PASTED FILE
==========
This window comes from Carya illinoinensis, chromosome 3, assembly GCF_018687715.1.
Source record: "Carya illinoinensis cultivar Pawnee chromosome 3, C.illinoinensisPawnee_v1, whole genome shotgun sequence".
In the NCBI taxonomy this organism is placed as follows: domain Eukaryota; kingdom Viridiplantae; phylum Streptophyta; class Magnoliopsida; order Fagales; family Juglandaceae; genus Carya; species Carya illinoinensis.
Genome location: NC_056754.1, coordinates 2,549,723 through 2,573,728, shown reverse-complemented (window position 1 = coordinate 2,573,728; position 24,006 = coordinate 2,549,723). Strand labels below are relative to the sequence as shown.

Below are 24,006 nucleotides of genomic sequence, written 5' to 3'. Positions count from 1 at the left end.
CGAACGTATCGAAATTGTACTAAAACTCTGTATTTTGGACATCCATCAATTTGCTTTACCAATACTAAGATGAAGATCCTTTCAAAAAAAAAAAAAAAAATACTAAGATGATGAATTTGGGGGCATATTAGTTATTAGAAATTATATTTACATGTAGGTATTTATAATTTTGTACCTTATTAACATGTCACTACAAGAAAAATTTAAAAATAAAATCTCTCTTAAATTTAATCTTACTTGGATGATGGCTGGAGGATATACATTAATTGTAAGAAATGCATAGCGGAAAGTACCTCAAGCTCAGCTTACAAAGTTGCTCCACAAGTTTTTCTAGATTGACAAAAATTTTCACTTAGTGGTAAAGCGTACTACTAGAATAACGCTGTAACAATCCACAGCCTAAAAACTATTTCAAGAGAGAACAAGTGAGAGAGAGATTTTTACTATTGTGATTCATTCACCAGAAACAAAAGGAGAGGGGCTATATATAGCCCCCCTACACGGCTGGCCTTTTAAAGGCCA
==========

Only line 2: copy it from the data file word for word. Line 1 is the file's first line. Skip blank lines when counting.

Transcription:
Source record: "Carya illinoinensis cultivar Pawnee chromosome 3, C.illinoinensisPawnee_v1, whole genome shotgun sequence".